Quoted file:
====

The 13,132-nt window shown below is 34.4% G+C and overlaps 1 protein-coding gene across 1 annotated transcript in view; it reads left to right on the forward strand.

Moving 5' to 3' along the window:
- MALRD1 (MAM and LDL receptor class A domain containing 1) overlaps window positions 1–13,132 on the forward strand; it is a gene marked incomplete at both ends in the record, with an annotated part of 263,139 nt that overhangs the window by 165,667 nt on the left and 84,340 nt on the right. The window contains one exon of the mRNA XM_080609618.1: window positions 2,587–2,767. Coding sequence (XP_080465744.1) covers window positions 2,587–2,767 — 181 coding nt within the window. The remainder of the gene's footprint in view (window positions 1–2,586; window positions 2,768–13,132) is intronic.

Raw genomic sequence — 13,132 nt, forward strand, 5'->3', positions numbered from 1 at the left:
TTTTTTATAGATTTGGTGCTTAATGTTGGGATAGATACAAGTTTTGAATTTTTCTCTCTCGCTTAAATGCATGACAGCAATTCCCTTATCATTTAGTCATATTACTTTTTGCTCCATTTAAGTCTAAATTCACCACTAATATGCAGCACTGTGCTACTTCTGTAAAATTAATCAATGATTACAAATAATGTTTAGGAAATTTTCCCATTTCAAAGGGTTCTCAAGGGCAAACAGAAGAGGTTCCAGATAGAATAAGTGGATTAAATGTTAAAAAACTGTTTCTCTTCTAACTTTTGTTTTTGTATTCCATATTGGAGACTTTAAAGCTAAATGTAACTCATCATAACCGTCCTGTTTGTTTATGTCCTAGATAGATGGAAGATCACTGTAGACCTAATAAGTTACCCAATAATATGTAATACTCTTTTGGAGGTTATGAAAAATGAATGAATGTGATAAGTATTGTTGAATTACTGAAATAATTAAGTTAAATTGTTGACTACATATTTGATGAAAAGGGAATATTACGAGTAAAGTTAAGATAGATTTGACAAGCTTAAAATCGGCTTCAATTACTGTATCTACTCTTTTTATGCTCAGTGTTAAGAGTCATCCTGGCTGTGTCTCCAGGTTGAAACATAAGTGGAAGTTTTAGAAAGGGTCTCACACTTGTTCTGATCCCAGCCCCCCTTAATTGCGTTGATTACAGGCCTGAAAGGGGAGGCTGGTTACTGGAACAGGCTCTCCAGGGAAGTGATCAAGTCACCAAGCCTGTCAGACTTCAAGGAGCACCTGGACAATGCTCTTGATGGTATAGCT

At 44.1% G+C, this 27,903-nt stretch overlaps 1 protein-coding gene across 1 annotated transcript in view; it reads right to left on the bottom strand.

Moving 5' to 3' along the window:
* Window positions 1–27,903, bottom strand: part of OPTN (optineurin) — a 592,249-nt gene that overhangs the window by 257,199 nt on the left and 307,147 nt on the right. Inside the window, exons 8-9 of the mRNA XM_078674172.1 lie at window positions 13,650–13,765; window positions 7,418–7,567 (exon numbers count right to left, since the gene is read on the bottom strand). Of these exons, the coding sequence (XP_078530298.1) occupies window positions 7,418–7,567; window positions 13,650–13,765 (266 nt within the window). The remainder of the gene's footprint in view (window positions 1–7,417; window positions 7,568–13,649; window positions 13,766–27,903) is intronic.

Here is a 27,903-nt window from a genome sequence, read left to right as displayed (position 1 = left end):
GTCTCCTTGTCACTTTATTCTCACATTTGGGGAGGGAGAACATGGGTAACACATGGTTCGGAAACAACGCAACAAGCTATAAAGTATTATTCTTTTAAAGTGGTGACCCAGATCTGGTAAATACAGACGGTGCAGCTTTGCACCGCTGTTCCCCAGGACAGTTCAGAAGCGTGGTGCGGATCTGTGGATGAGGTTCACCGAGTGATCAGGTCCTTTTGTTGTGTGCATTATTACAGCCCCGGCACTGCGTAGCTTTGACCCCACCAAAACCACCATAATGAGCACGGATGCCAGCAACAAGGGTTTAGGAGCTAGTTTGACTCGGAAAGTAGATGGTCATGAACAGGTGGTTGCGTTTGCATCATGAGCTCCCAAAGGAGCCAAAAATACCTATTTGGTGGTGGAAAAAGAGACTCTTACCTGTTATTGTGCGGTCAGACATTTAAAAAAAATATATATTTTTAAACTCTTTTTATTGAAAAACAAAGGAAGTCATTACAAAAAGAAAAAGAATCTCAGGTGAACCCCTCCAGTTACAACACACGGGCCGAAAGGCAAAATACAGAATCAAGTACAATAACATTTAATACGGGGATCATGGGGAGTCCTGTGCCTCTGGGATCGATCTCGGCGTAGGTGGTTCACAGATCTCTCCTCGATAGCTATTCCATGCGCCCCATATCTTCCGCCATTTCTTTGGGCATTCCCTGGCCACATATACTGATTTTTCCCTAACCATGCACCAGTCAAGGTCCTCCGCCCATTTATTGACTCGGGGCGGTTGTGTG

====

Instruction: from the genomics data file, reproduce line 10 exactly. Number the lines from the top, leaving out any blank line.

GTCTCCTTGTCACTTTATTCTCACATTTGGGGAGGGAGAACATGGGTAACACATGGTTCGGAAACAACGCAACAAGCTATAAAGTATTATTCTTTTAAAGTGGTGACCCAGATCTGGTAAATACAGACGGTGCAGCTTTGCACCGCTGTTCCCCAGGACAGTTCAGAAGCGTGGTGCGGATCTGTGGATGAGGTTCACCGAGTGATCAGGTCCTTTTGTTGTGTGCATTATTACAGCCCCGGCACTGCGTAGCTTTGACCCCACCAAAACCACCATAATGAGCACGGATGCCAGCAACAAGGGTTTAGGAGCTAGTTTGACTCGGAAAGTAGATGGTCATGAACAGGTGGTTGCGTTTGCATCATGAGCTCCCAAAGGAGCCAAAAATACCTATTTGGTGGTGGAAAAAGAGACTCTTACCTGTTATTGTGCGGTCAGACATTTAAAAAAAATATATATTTTTAAACTCTTTTTATTGAAAAACAAAGGAAGTCATTACAAAAAGAAAAAGAATCTCAGGTGAACCCCTCCAGTTACAACACACGGGCCGAAAGGCAAAATACAGAATCAAGTACAATAACATTTAATACGGGGATCATGGGGAGTCCTGTGCCTCTGGGATCGATCTCGGCGTAGGTGGTTCACAGATCTCTCCTCGATAGCTATTCCATGCGCCCCATATCTTCCGCCATTTCTTTGGGCATTCCCTGGCCACATATACTGATTTTTCCCTAACCATGCACCAGTCAAGGTCCTCCGCCCATTTATTGACTCGGGGCGGTTGTGTG